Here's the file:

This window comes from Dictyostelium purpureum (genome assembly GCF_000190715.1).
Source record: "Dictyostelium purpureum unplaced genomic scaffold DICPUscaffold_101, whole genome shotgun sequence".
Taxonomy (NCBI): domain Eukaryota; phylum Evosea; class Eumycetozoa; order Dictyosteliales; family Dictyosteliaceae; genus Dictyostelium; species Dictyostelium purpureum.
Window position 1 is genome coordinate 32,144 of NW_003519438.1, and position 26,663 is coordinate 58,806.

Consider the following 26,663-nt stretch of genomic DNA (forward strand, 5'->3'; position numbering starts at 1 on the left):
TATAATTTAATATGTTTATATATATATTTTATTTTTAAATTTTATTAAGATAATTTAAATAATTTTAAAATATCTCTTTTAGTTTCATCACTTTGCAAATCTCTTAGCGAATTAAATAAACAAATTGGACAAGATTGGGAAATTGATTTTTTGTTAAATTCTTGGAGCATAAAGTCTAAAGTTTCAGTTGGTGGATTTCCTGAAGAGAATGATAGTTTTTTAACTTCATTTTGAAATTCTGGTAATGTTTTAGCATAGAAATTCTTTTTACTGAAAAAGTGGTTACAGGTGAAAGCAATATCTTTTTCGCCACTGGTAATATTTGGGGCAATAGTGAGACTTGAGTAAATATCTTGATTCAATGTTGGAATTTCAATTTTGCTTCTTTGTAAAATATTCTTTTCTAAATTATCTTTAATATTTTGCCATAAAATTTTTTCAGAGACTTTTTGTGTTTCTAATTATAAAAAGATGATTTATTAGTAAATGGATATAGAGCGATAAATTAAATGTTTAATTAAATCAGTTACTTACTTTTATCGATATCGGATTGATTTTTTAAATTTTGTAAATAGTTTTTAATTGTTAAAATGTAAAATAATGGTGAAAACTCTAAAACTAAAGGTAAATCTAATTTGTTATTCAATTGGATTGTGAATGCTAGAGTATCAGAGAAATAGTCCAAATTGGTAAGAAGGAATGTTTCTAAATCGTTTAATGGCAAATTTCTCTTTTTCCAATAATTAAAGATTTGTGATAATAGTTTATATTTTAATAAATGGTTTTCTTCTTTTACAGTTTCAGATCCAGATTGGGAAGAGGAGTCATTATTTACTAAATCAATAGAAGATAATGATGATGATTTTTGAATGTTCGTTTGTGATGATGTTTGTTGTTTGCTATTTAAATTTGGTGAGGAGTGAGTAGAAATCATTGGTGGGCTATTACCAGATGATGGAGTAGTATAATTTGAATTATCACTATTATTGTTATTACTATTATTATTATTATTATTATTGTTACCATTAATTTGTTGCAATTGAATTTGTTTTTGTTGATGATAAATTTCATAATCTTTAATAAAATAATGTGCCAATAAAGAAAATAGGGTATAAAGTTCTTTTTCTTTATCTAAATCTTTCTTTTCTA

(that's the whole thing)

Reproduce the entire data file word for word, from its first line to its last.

This window comes from Dictyostelium purpureum (genome assembly GCF_000190715.1).
Source record: "Dictyostelium purpureum unplaced genomic scaffold DICPUscaffold_101, whole genome shotgun sequence".
Taxonomy (NCBI): domain Eukaryota; phylum Evosea; class Eumycetozoa; order Dictyosteliales; family Dictyosteliaceae; genus Dictyostelium; species Dictyostelium purpureum.
Window position 1 is genome coordinate 32,144 of NW_003519438.1, and position 26,663 is coordinate 58,806.

Consider the following 26,663-nt stretch of genomic DNA (forward strand, 5'->3'; position numbering starts at 1 on the left):
TATAATTTAATATGTTTATATATATATTTTATTTTTAAATTTTATTAAGATAATTTAAATAATTTTAAAATATCTCTTTTAGTTTCATCACTTTGCAAATCTCTTAGCGAATTAAATAAACAAATTGGACAAGATTGGGAAATTGATTTTTTGTTAAATTCTTGGAGCATAAAGTCTAAAGTTTCAGTTGGTGGATTTCCTGAAGAGAATGATAGTTTTTTAACTTCATTTTGAAATTCTGGTAATGTTTTAGCATAGAAATTCTTTTTACTGAAAAAGTGGTTACAGGTGAAAGCAATATCTTTTTCGCCACTGGTAATATTTGGGGCAATAGTGAGACTTGAGTAAATATCTTGATTCAATGTTGGAATTTCAATTTTGCTTCTTTGTAAAATATTCTTTTCTAAATTATCTTTAATATTTTGCCATAAAATTTTTTCAGAGACTTTTTGTGTTTCTAATTATAAAAAGATGATTTATTAGTAAATGGATATAGAGCGATAAATTAAATGTTTAATTAAATCAGTTACTTACTTTTATCGATATCGGATTGATTTTTTAAATTTTGTAAATAGTTTTTAATTGTTAAAATGTAAAATAATGGTGAAAACTCTAAAACTAAAGGTAAATCTAATTTGTTATTCAATTGGATTGTGAATGCTAGAGTATCAGAGAAATAGTCCAAATTGGTAAGAAGGAATGTTTCTAAATCGTTTAATGGCAAATTTCTCTTTTTCCAATAATTAAAGATTTGTGATAATAGTTTATATTTTAATAAATGGTTTTCTTCTTTTACAGTTTCAGATCCAGATTGGGAAGAGGAGTCATTATTTACTAAATCAATAGAAGATAATGATGATGATTTTTGAATGTTCGTTTGTGATGATGTTTGTTGTTTGCTATTTAAATTTGGTGAGGAGTGAGTAGAAATCATTGGTGGGCTATTACCAGATGATGGAGTAGTATAATTTGAATTATCACTATTATTGTTATTACTATTATTATTATTATTATTATTGTTACCATTAATTTGTTGCAATTGAATTTGTTTTTGTTGATGATAAATTTCATAATCTTTAATAAAATAATGTGCCAATAAAGAAAATAGGGTATAAAGTTCTTTTTCTTTATCTAAATCTTTCTTTTCTA